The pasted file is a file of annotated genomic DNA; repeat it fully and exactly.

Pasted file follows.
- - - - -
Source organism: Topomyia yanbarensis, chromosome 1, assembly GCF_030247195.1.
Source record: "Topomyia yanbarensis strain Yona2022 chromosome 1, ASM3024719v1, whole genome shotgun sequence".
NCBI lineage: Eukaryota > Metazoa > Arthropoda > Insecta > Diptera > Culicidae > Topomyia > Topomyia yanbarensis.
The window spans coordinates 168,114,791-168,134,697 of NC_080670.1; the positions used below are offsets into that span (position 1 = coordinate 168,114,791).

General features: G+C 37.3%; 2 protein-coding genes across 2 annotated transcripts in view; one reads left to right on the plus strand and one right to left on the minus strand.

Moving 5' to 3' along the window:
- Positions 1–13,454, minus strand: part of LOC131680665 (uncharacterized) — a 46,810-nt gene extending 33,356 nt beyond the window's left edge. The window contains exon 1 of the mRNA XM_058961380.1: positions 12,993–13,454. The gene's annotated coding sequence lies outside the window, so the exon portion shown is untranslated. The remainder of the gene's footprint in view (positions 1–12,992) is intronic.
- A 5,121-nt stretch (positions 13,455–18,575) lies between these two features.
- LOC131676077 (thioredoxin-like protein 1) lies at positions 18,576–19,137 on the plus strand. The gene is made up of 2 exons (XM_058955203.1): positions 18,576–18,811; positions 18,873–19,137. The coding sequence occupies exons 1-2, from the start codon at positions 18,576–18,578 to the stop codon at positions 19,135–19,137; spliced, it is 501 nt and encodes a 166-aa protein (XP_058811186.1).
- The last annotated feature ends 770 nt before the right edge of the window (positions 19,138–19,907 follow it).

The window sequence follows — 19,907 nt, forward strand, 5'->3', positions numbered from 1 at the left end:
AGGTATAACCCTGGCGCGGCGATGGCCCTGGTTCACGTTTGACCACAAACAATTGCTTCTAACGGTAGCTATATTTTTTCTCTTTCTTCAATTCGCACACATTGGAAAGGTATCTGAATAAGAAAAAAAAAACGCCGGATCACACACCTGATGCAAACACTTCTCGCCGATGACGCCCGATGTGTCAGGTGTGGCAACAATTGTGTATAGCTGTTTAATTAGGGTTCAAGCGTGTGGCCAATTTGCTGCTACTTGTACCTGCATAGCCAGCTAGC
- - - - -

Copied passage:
Source organism: Topomyia yanbarensis, chromosome 1, assembly GCF_030247195.1.
Source record: "Topomyia yanbarensis strain Yona2022 chromosome 1, ASM3024719v1, whole genome shotgun sequence".
NCBI lineage: Eukaryota > Metazoa > Arthropoda > Insecta > Diptera > Culicidae > Topomyia > Topomyia yanbarensis.
The window spans coordinates 168,114,791-168,134,697 of NC_080670.1; the positions used below are offsets into that span (position 1 = coordinate 168,114,791).

General features: G+C 37.3%; 2 protein-coding genes across 2 annotated transcripts in view; one reads left to right on the plus strand and one right to left on the minus strand.

Moving 5' to 3' along the window:
- Positions 1–13,454, minus strand: part of LOC131680665 (uncharacterized) — a 46,810-nt gene extending 33,356 nt beyond the window's left edge. The window contains exon 1 of the mRNA XM_058961380.1: positions 12,993–13,454. The gene's annotated coding sequence lies outside the window, so the exon portion shown is untranslated. The remainder of the gene's footprint in view (positions 1–12,992) is intronic.
- A 5,121-nt stretch (positions 13,455–18,575) lies between these two features.
- LOC131676077 (thioredoxin-like protein 1) lies at positions 18,576–19,137 on the plus strand. The gene is made up of 2 exons (XM_058955203.1): positions 18,576–18,811; positions 18,873–19,137. The coding sequence occupies exons 1-2, from the start codon at positions 18,576–18,578 to the stop codon at positions 19,135–19,137; spliced, it is 501 nt and encodes a 166-aa protein (XP_058811186.1).
- The last annotated feature ends 770 nt before the right edge of the window (positions 19,138–19,907 follow it).

The window sequence follows — 19,907 nt, forward strand, 5'->3', positions numbered from 1 at the left end:
AGGTATAACCCTGGCGCGGCGATGGCCCTGGTTCACGTTTGACCACAAACAATTGCTTCTAACGGTAGCTATATTTTTTCTCTTTCTTCAATTCGCACACATTGGAAAGGTATCTGAATAAGAAAAAAAAAACGCCGGATCACACACCTGATGCAAACACTTCTCGCCGATGACGCCCGATGTGTCAGGTGTGGCAACAATTGTGTATAGCTGTTTAATTAGGGTTCAAGCGTGTGGCCAATTTGCTGCTACTTGTACCTGCATAGCCAGCTAGC